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Bacolod City, Philippines Saturday, May 14, 2016
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Lost heritage


Recently the National Commission on Culture and the Arts and the tourism offices of Occidental Negros and Bacolod came out with a list of the historical and cultural heritage of the province. There were towns not listed among those with much valuable legacy of our past. I learned the list did not reach a hundred structures. It was admittedly incomplete.

Surely there are more than 500 in this province, not just structures, sites and intangible traditions. In La Castellana alone for instance I listed 36, not including those that had already been destroyed. Bacolod would have more than 50 at my last count.

Oftentimes our heritage is lost through ignorance of their value and preference for commercial gain. I refer one, for instance Puerto San Juan in Bacolod, popularly known as the Provincial Jail which was its last function. Until it was demolished it was the lone historic government structure of the Spanish era. Now to serve a commercial need for space, the building owners, 888, simply hammered its last remaining structure and covered the ground on which it stood for 127 years. With that, a portion of Negros history was lost, buried under a mall and never to be seen again.

I am making this Puerto as an example of wanton and mindless destruction of our heritage because this year, we are commemorating the 100 th year of the death of its builder, Recollect Fr. Mauricio Ferrero. Although he was parish priest of Bacolod from 1871 to 1909, with a few years gap for sabbatical leave, he was also the man who did a lot for the island, aside from the imposing San Sebastian Cathedral.

The Puerto served as the headquarters of the Spanish military forces and jail for Negros. I will not discuss here the history of this stone fort that then looked out towards the Guimaras Strait as a guardian of Bacolod and the important personages in Negros history that were incarcerated there. That will be for another time.

The most important matter at hand is to lament its demise because the architects and the owners of 888 and some provincial officials failed to protect the last historic government structure.

There are legal accountabilities of this demolition. Did 888 secure a clearance from the National Historical Commission of the Philippines?Did 888 comply with the condition of its contract of lease to preserve the structure?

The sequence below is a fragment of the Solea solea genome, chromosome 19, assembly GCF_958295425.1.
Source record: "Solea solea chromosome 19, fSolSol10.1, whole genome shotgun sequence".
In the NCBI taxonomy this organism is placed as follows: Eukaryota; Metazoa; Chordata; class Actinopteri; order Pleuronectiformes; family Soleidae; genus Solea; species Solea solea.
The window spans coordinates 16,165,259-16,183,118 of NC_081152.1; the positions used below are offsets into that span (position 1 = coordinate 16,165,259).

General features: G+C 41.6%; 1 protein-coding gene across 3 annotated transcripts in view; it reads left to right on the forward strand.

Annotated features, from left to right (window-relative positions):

When the area where the remains of the fort stood was leased to 888, there was assurance that its remains would be preserved. If privately owned The Ruins in Talisay City, and constructed only during the American period became a tourist attraction despite its nebulous claim to being historical, the more the fort should have been preserved.

We were made to believe that 888 will preserve the remains of the fort but before we knew it, 888 demolished it. The company had no regard for its historic value as our heritage. The company was concerned only with the commercial space.

When the lease was revealed, lawyer Joe Valencia of the provincial government asked me to pinpoint which of the remaining portion of the fort should be preserved. I identified the main portal and the two sides of the portico that served as the administration office. The portico opened to the wide prison yard which was riddled with pieces of bricks.

These bricks are important in that they have markings as to their source and the year they were made. I was told that the marker was already kept in custody so I suggested that whatever bricks could be salvaged should be kept and used in the restoration. I was assured by Valencia that the architects of 888 will talk with me so I can identify the areas for preservation and how they could be preserved and incorporated in the mall structure. The architects never did.

I only learned that the structure was demolished when it was already flattened. The picture of the rubble was published and drew anger from several sectors. Did 888 care? It seems not, but apparently to comply with lease contract it constructed elsewhere a small structure to install the marker of the fort.

There is no preservation or restoration. What 888 constructed is an entirely new one that does not represent what 888 destroyed. Did the people who approved it know what they did? The 888 structure is not even a poor imitation of the fort's portal. *






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